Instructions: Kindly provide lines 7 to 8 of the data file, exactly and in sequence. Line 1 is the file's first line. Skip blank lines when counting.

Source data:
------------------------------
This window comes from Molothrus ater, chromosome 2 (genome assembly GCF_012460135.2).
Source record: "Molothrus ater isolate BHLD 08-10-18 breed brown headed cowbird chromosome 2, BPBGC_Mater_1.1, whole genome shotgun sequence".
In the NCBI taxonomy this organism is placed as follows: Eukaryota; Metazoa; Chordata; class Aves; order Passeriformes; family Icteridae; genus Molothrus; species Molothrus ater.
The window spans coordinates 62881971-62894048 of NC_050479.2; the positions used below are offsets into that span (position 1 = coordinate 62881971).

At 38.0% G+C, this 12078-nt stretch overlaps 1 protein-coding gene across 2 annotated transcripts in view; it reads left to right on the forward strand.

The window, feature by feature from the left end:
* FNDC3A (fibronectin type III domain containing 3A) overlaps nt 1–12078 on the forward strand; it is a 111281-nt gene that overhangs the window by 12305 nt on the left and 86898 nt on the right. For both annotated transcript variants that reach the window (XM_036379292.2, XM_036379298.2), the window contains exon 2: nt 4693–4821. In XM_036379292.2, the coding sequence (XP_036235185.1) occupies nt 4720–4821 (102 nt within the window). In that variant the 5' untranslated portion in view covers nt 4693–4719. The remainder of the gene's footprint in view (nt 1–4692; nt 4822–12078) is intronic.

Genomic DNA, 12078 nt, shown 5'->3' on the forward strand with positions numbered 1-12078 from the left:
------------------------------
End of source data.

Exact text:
* FNDC3A (fibronectin type III domain containing 3A) overlaps nt 1–12078 on the forward strand; it is a 111281-nt gene that overhangs the window by 12305 nt on the left and 86898 nt on the right. For both annotated transcript variants that reach the window (XM_036379292.2, XM_036379298.2), the window contains exon 2: nt 4693–4821. In XM_036379292.2, the coding sequence (XP_036235185.1) occupies nt 4720–4821 (102 nt within the window). In that variant the 5' untranslated portion in view covers nt 4693–4719. The remainder of the gene's footprint in view (nt 1–4692; nt 4822–12078) is intronic.

Genomic DNA, 12078 nt, shown 5'->3' on the forward strand with positions numbered 1-12078 from the left: